Jide Badmus
3 min readSep 27, 2022


(A Review of like Butterflies Scattered About by Art Rascals)

AUTHOR: Umar Abubakar Sidi

Publisher: Masobe (2022)

Number of Pages: 96

Curation is one of the crucial skills of a collector, so, it’s no wonder that Like Butterflies Scattered About by Art Rascals opened with a poem of gathering. A Gathering of Spirits, of dreams and hallucinations — a ritual of logic and magic on the canvas of mind, initiation into a world of surrealism and abstraction. It’s like a documentary of artworks in poetry form.

The poem is robust with a plethora of elements — religion, art, and politics hold hands yet stand back against back. The artist is basically a distortionist, and the spiritual do not see the charm in his disorder.

Ancestral spirits

do not accept ritual & magic

expressed in hallucinating forms

scattered on canvas

You would wonder what Sidi’s fascination with artworks is, why he would dedicate a whole book engaging paintings and other forms of art with his poetry. I may not have a direct answer, but I have also witnessed the miracle of the canvass inspiring literary magic — abstraction birthing new aesthetics! I have walked through the chaos that is the mind of Laolu Sebanjo and created a masterpiece of a poem.

The poems in this collection could be said to be a product of automatic writing. It shows a level of insanity — subconscious expressions; trance-like metaphors poured out in a hypnotic frenzy. Little wonder the poem, How to Write a Surrealist Novel, opens with the basic rule, Be madly insane.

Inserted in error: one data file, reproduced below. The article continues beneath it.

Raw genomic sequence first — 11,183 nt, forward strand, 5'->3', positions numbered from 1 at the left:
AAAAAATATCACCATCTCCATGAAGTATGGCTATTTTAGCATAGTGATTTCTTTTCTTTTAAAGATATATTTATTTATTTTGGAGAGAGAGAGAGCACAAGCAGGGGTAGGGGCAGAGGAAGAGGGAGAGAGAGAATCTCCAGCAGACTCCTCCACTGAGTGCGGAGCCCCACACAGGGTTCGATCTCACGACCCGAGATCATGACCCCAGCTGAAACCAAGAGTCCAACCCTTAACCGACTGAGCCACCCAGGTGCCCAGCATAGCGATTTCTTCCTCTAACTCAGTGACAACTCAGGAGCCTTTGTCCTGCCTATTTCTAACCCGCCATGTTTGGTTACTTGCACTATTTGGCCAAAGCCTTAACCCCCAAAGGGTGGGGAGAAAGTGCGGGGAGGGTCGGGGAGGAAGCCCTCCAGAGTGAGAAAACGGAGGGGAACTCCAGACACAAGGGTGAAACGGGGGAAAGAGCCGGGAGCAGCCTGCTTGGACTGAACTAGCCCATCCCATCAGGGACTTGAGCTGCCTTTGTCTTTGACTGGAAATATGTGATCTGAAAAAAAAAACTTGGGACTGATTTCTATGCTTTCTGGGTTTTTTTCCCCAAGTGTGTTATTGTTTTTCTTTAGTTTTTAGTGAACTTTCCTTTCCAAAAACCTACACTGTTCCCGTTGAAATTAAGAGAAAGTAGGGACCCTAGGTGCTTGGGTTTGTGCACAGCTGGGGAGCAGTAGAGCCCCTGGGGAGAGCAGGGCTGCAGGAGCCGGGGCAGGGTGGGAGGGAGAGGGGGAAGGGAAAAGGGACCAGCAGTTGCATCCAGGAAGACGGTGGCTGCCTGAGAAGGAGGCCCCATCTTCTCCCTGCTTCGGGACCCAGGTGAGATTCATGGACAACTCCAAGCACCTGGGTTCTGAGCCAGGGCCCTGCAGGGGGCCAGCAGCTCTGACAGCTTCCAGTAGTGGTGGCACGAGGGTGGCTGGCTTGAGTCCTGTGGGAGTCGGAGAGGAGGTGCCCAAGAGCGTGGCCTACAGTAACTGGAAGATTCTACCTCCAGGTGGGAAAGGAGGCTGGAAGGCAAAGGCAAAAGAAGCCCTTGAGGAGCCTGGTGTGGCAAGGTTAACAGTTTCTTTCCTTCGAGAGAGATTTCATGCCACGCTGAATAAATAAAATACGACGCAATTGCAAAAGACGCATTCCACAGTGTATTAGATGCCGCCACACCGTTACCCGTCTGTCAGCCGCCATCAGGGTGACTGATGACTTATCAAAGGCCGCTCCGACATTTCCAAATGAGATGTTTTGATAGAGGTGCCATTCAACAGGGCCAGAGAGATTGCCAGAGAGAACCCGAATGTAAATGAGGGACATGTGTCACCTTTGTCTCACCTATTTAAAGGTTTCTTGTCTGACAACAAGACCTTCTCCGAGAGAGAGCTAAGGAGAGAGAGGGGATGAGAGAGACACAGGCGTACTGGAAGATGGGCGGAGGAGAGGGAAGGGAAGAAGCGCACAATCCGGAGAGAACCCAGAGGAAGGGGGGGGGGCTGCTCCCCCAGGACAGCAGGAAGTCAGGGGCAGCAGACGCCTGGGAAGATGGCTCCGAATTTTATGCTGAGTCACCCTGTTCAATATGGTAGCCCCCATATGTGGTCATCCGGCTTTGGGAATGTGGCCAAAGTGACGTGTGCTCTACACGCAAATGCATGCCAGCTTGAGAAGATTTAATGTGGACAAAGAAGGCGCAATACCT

According to the poet,

Your novel should be pointless

Without any ideological leaning; it should be chaotic

Like the scrawls of an energetic blind child playing in the sand

The author, in addition to his paraphysical tendencies, is witty and also skirts the erotic. Body or the Metaphysical Investigation of Desire is a personal favourite. This poem is a braid of the sensuous, the literary and the paratextual.

I go down the valley of Truth. I seek water. I find water. I find poets around the Valley of Truth savouring water

The woman’s body, here, is a landscape — the face is serene, the eyes take the persona on a boat ride through calm waters, the corridors of thighs, and the valley of Truth — the doorway of mystery!

The metaphysical is taken to another level in the poem, Andalusian Blues. One of the poet’s strengths is the force and boldness of his opening lines:

Body of light walks towards me

Unbuttoning her shirt

And the poet threads the needle of metaphor with a recklessness that yearns for the freedom of imagery. I imagine his mind, a mural of fluttering wings and singing lights and naked poets.

He continues,

but tonight is not for metaphysics, tonight

is for veins and arteries

She gives me a kiss of death

We disappear; we float on a cloud of souls

We enter the cave of truth

We speak the forbidden language of poetry

I would say this book of poems is accessible only to poets armed with the scalpels of visual poetry. As the Forbidden Sahara Answering the Call of the Veiled Woman noted, the 30 literary pieces in this collection are not poems; they are treachery of images.

Jide Badmus

Author, What Do I Call My Love For Your Body?



Jide Badmus

Author of 5 Poetry Books (and several chapbooks). Poetry Editor, Con-scio Magazine.